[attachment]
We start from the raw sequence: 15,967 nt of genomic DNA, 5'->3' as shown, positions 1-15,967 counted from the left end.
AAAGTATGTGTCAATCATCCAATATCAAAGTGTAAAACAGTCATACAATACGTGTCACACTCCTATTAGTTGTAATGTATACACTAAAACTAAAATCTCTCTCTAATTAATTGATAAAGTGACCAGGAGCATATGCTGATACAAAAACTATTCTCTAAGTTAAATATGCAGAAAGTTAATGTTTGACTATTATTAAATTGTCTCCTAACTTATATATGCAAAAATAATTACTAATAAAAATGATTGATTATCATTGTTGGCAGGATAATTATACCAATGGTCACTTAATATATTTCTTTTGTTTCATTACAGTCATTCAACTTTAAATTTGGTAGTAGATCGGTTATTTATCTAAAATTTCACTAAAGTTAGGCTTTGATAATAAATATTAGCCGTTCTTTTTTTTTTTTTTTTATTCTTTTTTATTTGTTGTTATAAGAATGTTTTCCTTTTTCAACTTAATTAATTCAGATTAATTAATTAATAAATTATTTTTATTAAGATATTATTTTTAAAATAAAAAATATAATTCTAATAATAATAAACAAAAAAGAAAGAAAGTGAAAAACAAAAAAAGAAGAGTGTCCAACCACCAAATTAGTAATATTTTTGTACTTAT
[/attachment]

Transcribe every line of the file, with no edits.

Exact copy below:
We start from the raw sequence: 15,967 nt of genomic DNA, 5'->3' as shown, positions 1-15,967 counted from the left end.
AAAGTATGTGTCAATCATCCAATATCAAAGTGTAAAACAGTCATACAATACGTGTCACACTCCTATTAGTTGTAATGTATACACTAAAACTAAAATCTCTCTCTAATTAATTGATAAAGTGACCAGGAGCATATGCTGATACAAAAACTATTCTCTAAGTTAAATATGCAGAAAGTTAATGTTTGACTATTATTAAATTGTCTCCTAACTTATATATGCAAAAATAATTACTAATAAAAATGATTGATTATCATTGTTGGCAGGATAATTATACCAATGGTCACTTAATATATTTCTTTTGTTTCATTACAGTCATTCAACTTTAAATTTGGTAGTAGATCGGTTATTTATCTAAAATTTCACTAAAGTTAGGCTTTGATAATAAATATTAGCCGTTCTTTTTTTTTTTTTTTTATTCTTTTTTATTTGTTGTTATAAGAATGTTTTCCTTTTTCAACTTAATTAATTCAGATTAATTAATTAATAAATTATTTTTATTAAGATATTATTTTTAAAATAAAAAATATAATTCTAATAATAATAAACAAAAAAGAAAGAAAGTGAAAAACAAAAAAAGAAGAGTGTCCAACCACCAAATTAGTAATATTTTTGTACTTAT